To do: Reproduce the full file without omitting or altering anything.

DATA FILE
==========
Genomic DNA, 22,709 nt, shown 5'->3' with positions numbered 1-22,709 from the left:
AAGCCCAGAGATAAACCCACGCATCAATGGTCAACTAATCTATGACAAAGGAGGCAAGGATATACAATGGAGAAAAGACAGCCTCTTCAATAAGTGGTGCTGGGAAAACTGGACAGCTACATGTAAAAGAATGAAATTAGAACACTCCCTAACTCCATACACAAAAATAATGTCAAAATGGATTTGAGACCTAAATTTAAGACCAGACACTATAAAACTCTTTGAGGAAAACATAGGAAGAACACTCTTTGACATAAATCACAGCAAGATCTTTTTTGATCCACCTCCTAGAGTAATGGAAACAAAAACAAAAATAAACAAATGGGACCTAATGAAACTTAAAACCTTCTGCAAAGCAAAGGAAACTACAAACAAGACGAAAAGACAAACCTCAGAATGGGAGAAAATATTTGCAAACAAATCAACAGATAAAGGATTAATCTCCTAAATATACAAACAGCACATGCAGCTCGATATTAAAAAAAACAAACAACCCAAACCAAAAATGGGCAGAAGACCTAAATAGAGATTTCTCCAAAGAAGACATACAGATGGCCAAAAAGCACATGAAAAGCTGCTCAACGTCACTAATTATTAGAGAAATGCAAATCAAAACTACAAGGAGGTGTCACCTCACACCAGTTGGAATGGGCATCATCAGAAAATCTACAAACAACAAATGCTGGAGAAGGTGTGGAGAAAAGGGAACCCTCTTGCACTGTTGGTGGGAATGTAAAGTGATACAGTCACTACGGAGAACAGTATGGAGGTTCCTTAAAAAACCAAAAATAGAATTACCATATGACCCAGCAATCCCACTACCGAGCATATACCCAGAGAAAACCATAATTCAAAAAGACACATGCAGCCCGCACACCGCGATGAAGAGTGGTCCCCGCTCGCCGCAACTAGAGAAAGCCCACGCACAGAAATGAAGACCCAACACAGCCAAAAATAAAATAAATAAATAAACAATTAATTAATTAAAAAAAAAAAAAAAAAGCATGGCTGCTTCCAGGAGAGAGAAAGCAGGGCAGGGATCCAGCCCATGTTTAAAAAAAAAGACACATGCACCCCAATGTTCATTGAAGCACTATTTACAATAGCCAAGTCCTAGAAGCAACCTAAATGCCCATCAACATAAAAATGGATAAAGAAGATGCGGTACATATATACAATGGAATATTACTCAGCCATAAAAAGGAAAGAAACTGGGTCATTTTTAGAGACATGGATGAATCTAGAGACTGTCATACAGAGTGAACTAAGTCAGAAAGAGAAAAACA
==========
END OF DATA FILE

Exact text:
Genomic DNA, 22,709 nt, shown 5'->3' with positions numbered 1-22,709 from the left:
AAGCCCAGAGATAAACCCACGCATCAATGGTCAACTAATCTATGACAAAGGAGGCAAGGATATACAATGGAGAAAAGACAGCCTCTTCAATAAGTGGTGCTGGGAAAACTGGACAGCTACATGTAAAAGAATGAAATTAGAACACTCCCTAACTCCATACACAAAAATAATGTCAAAATGGATTTGAGACCTAAATTTAAGACCAGACACTATAAAACTCTTTGAGGAAAACATAGGAAGAACACTCTTTGACATAAATCACAGCAAGATCTTTTTTGATCCACCTCCTAGAGTAATGGAAACAAAAACAAAAATAAACAAATGGGACCTAATGAAACTTAAAACCTTCTGCAAAGCAAAGGAAACTACAAACAAGACGAAAAGACAAACCTCAGAATGGGAGAAAATATTTGCAAACAAATCAACAGATAAAGGATTAATCTCCTAAATATACAAACAGCACATGCAGCTCGATATTAAAAAAAACAAACAACCCAAACCAAAAATGGGCAGAAGACCTAAATAGAGATTTCTCCAAAGAAGACATACAGATGGCCAAAAAGCACATGAAAAGCTGCTCAACGTCACTAATTATTAGAGAAATGCAAATCAAAACTACAAGGAGGTGTCACCTCACACCAGTTGGAATGGGCATCATCAGAAAATCTACAAACAACAAATGCTGGAGAAGGTGTGGAGAAAAGGGAACCCTCTTGCACTGTTGGTGGGAATGTAAAGTGATACAGTCACTACGGAGAACAGTATGGAGGTTCCTTAAAAAACCAAAAATAGAATTACCATATGACCCAGCAATCCCACTACCGAGCATATACCCAGAGAAAACCATAATTCAAAAAGACACATGCAGCCCGCACACCGCGATGAAGAGTGGTCCCCGCTCGCCGCAACTAGAGAAAGCCCACGCACAGAAATGAAGACCCAACACAGCCAAAAATAAAATAAATAAATAAACAATTAATTAATTAAAAAAAAAAAAAAAAAGCATGGCTGCTTCCAGGAGAGAGAAAGCAGGGCAGGGATCCAGCCCATGTTTAAAAAAAAAGACACATGCACCCCAATGTTCATTGAAGCACTATTTACAATAGCCAAGTCCTAGAAGCAACCTAAATGCCCATCAACATAAAAATGGATAAAGAAGATGCGGTACATATATACAATGGAATATTACTCAGCCATAAAAAGGAAAGAAACTGGGTCATTTTTAGAGACATGGATGAATCTAGAGACTGTCATACAGAGTGAACTAAGTCAGAAAGAGAAAAACA